Before she became a teacher in Colorado, she was a Sudanese refugee. Hear her story during Garfield County Library talks.
Nyibol Bior was a young girl when she was sent to live with her grandmother as her home country of Sudan was being torn apart by civil war.
Her mother had four small children at the time and couldn’t take care of them all. But the turmoil in Nyibol’s young life was only just beginning, as she and her extended family were forced to leave their home when she was 8.
They walked hundreds of miles from village to village before ending up in an Ethiopian refugee camp in the early 1990s.
New leadership there ultimately sent them back to their home country, despite the dangers that existed. Not only was there a war between the north and what eventually became South Sudan in 2011, there were warring tribal factions within Bior’s native south.
Eventually, her family sought and was cleared for asylum in the United States in 1995. Bior learned English and eventually became a language arts and physical education teacher.
Now 37, she teaches in the small town of Dolores in southwest Colorado, and has spent recent summers teaching summer school at Crystal River Elementary School in Carbondale.
Bior shares her story at 6 p.m. tonight at the Carbondale Branch Library, and again at 6 p.m. Oct. 3 at the Silt Library. The library presentations are in conjunction with Colorado Mountain College’s Common Reader program.
In her talk, “Walking to Freedom,” Bior tells of her experiences during and after the war in Sudan that stretched from 1983, when she was barely a year old, until 2005.
“It’s intended to be motivational and educational … and eye-opening,” Bior said.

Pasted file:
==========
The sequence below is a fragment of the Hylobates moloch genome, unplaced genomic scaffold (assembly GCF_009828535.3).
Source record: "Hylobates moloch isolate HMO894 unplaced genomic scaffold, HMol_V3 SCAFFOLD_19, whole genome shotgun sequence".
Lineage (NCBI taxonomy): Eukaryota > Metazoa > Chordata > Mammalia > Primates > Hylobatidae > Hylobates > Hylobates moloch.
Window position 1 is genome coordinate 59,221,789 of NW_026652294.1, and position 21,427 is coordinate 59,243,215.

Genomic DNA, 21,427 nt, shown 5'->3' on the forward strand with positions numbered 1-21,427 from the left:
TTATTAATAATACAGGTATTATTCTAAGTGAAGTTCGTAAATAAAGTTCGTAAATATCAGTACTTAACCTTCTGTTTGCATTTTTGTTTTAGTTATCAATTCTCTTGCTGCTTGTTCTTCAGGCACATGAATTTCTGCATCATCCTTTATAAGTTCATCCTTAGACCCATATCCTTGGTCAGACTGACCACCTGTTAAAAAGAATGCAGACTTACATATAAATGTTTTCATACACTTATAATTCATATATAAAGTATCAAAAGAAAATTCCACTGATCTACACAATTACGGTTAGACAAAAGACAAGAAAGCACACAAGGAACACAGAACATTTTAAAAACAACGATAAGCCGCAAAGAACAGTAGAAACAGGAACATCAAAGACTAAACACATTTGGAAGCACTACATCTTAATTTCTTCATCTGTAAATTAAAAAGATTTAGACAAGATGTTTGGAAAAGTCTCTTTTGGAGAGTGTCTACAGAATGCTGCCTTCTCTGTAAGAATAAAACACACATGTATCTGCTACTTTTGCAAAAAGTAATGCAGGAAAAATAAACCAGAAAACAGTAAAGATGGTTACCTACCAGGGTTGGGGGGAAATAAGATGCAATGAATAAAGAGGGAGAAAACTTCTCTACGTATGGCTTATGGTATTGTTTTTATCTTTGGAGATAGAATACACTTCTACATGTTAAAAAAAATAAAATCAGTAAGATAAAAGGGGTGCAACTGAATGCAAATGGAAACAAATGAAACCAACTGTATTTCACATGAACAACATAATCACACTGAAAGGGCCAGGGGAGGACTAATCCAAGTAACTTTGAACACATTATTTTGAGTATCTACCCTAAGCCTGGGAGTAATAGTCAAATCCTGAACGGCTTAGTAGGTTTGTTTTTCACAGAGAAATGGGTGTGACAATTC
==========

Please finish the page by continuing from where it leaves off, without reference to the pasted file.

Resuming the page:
She’ll also talk about her experience with the vetting process in Texas to be granted asylum. And, though her experience was very different from today’s asylum seekers at the southern border of the U.S., she says it’s something she can relate to.
“I can certainly empathize with children being taken away from their families,” she said. “It happened to me, but my story is different.
“I was old enough to go to school when I had to leave my mother, and I know how devastating that was for me as a little girl,” Bior said.
During the unrest in Sudan, there were literally millions of people crossing various borders into nearby African countries. Roughly 2 million people died during that time, and over 4 million people were displaced.
Still today, people continue to leave as even the new independent South Sudan government has its disagreements, she said.
Bior came to the U.S. when she was 13, only speaking Swahili and Dinka, attending public schools there, learning English, and beginning her college education at Texas A&M International University.
“I persevered, and I worked hard,” she said.
Bior went on to earn her bachelor’s degree in teaching, focusing on culturally and linguistically diverse education, at the University Colorado–Denver, and ultimately returned to Colorado to teach.
She’s also now beginning to share her story through a series of books, beginning with a children’s book titled “My Beautiful Colors.” She is currently self-funding to have that book published, and has a GoFundMe page to help raise the money.
She also has begun working on her autobiography, which she said will be an extension of the children’s book, but focusing on her teen and young adult years.
Bior returned to South Sudan in 2013 to teach, and also to visit her elderly grandfather, Kuek, who she hadn’t seen since she was a child. He died two days after her return to the U.S.
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Basalt High School students view the Roaring Fork Valley and learn about the watershed from EcoFlight’s educational plane trips.